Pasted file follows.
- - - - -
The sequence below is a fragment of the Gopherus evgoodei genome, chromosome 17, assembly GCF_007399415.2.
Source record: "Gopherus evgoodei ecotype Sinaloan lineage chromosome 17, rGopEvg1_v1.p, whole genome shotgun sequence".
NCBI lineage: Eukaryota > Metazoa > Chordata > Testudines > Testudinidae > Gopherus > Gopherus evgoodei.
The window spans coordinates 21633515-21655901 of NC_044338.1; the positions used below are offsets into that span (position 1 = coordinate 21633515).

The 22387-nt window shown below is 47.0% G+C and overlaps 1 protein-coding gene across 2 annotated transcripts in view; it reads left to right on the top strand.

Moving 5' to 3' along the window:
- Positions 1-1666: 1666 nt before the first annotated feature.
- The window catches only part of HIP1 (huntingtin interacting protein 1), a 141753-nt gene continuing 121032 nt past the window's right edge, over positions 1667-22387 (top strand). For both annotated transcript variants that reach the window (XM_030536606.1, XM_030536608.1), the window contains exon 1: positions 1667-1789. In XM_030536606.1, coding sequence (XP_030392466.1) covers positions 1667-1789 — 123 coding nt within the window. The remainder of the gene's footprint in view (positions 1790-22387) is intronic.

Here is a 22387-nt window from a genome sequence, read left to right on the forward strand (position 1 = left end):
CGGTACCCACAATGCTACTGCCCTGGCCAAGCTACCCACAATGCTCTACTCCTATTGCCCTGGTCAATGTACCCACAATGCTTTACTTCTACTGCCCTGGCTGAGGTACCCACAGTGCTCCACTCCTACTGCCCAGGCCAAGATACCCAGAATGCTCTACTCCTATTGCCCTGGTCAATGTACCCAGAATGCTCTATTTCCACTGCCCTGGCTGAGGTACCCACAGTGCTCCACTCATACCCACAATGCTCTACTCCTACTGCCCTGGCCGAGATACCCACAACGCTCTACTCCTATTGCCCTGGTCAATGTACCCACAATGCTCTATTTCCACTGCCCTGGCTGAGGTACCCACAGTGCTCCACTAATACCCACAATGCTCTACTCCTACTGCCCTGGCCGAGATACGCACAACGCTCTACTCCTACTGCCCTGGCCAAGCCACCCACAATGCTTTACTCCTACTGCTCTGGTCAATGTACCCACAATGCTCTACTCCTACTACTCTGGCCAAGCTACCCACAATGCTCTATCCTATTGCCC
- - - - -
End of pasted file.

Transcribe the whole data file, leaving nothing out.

The sequence below is a fragment of the Gopherus evgoodei genome, chromosome 17, assembly GCF_007399415.2.
Source record: "Gopherus evgoodei ecotype Sinaloan lineage chromosome 17, rGopEvg1_v1.p, whole genome shotgun sequence".
NCBI lineage: Eukaryota > Metazoa > Chordata > Testudines > Testudinidae > Gopherus > Gopherus evgoodei.
The window spans coordinates 21633515-21655901 of NC_044338.1; the positions used below are offsets into that span (position 1 = coordinate 21633515).

The 22387-nt window shown below is 47.0% G+C and overlaps 1 protein-coding gene across 2 annotated transcripts in view; it reads left to right on the top strand.

Moving 5' to 3' along the window:
- Positions 1-1666: 1666 nt before the first annotated feature.
- The window catches only part of HIP1 (huntingtin interacting protein 1), a 141753-nt gene continuing 121032 nt past the window's right edge, over positions 1667-22387 (top strand). For both annotated transcript variants that reach the window (XM_030536606.1, XM_030536608.1), the window contains exon 1: positions 1667-1789. In XM_030536606.1, coding sequence (XP_030392466.1) covers positions 1667-1789 — 123 coding nt within the window. The remainder of the gene's footprint in view (positions 1790-22387) is intronic.

Here is a 22387-nt window from a genome sequence, read left to right on the forward strand (position 1 = left end):
CGGTACCCACAATGCTACTGCCCTGGCCAAGCTACCCACAATGCTCTACTCCTATTGCCCTGGTCAATGTACCCACAATGCTTTACTTCTACTGCCCTGGCTGAGGTACCCACAGTGCTCCACTCCTACTGCCCAGGCCAAGATACCCAGAATGCTCTACTCCTATTGCCCTGGTCAATGTACCCAGAATGCTCTATTTCCACTGCCCTGGCTGAGGTACCCACAGTGCTCCACTCATACCCACAATGCTCTACTCCTACTGCCCTGGCCGAGATACCCACAACGCTCTACTCCTATTGCCCTGGTCAATGTACCCACAATGCTCTATTTCCACTGCCCTGGCTGAGGTACCCACAGTGCTCCACTAATACCCACAATGCTCTACTCCTACTGCCCTGGCCGAGATACGCACAACGCTCTACTCCTACTGCCCTGGCCAAGCCACCCACAATGCTTTACTCCTACTGCTCTGGTCAATGTACCCACAATGCTCTACTCCTACTACTCTGGCCAAGCTACCCACAATGCTCTATCCTATTGCCC